Starry Eyes ** Directed by Kevin Kolsch, Dennis Wydmyer. Determined to make it as an actress in Hollywood, Sarah Walker (Alex Essoe) spends her days working a dead-end job, enduring petty friendships and going on countless casting calls in hopes of catching her big break. After a series of strange auditions, Sarah lands the leading role in a new film from a mysterious production company. The film begins to go downhill once it delves into body horror that makes Sarah’s transformation into a ravishing beauty as ghoulishly physical as it is mental.
Dracula Untold *½ Directed by Gary Shore. As his kingdom is being threatened by the Turks, young prince Vlad Tepes (Luke Evans) must become a monster feared by his own people in order to obtain the power needed to protect his family and the families of his kingdom. Armour-clanging, cloak-swishing tosh with okay battles, terrible dialogue and sadly little horror or heroism. Nowhere near as bad as I, Frankenstein — but what is?
Video Games: The Movie *½ Directed by Jeremy Snead. Chronicles the meteoric rise of video games from nerd niche to multi-billion dollar industry. Unfocused and repetitive, this feature-length commercial uses a muddled timeline and bargain basement graphics to produce a horn-tooting, "Aren’t games awesome?" tone.
Ouija *½ Directed by Stiles White. While entertaining themselves with an old-fashioned Ouija board, several young friends unintentionally conjure up a sinister ancient spirit. Bland, safe horror for those who like their scares nonexistent.
Hector and the Search for Happiness * Directed by Peter Chelsom. Simon Pegg, Toni Collette, Rosamund Pike, Stellan Skarsgard, Jean Reno, Veronica Ferres, Barry Atsma, Christopher Plummer. Leaving behind a lucrative career as a psychiatrist, discontented Hector (Pegg) begins a journey across the planet in search of genuine happiness. Not even this sprightly cast can buck the privileged sense of entitlement that bedevils this movie. Don’t count on the impish humor that Pegg has unleashed so successfully in other movies to save the day.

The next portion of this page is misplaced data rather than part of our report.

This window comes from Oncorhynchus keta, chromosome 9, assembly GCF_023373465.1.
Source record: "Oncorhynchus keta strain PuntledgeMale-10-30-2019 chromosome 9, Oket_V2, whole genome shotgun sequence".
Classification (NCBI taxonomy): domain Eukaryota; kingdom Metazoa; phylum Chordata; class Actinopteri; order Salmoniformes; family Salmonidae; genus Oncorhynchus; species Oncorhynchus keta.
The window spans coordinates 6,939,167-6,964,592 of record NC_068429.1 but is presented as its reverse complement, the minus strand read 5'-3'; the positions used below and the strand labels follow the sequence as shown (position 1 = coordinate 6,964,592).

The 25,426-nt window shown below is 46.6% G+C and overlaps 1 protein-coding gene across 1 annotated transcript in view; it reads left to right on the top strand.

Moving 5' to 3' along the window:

The Best of Me * Directed by Michael Hoffman. Michelle Monaghan, James Marsden, Luke Bracey, Liana Liberato. Two former high school sweethearts reunite after many years when they return to visit their small hometown for a funeral. The bad news is that no matter how charming or fizzy the chemistry between the actors might be, they’re still trapped in the dead, fake melodrama and brainless coincidences of a Nicholas Sparks story.
Exists ½* Directed by Jamie Nash. A group of friends who venture into remote Texas woods for a party weekend find themselves stalked by Bigfoot. Against all good sense, Exists plays its material straight, possibly proving itself the year’s most laughably derivative and dreary film.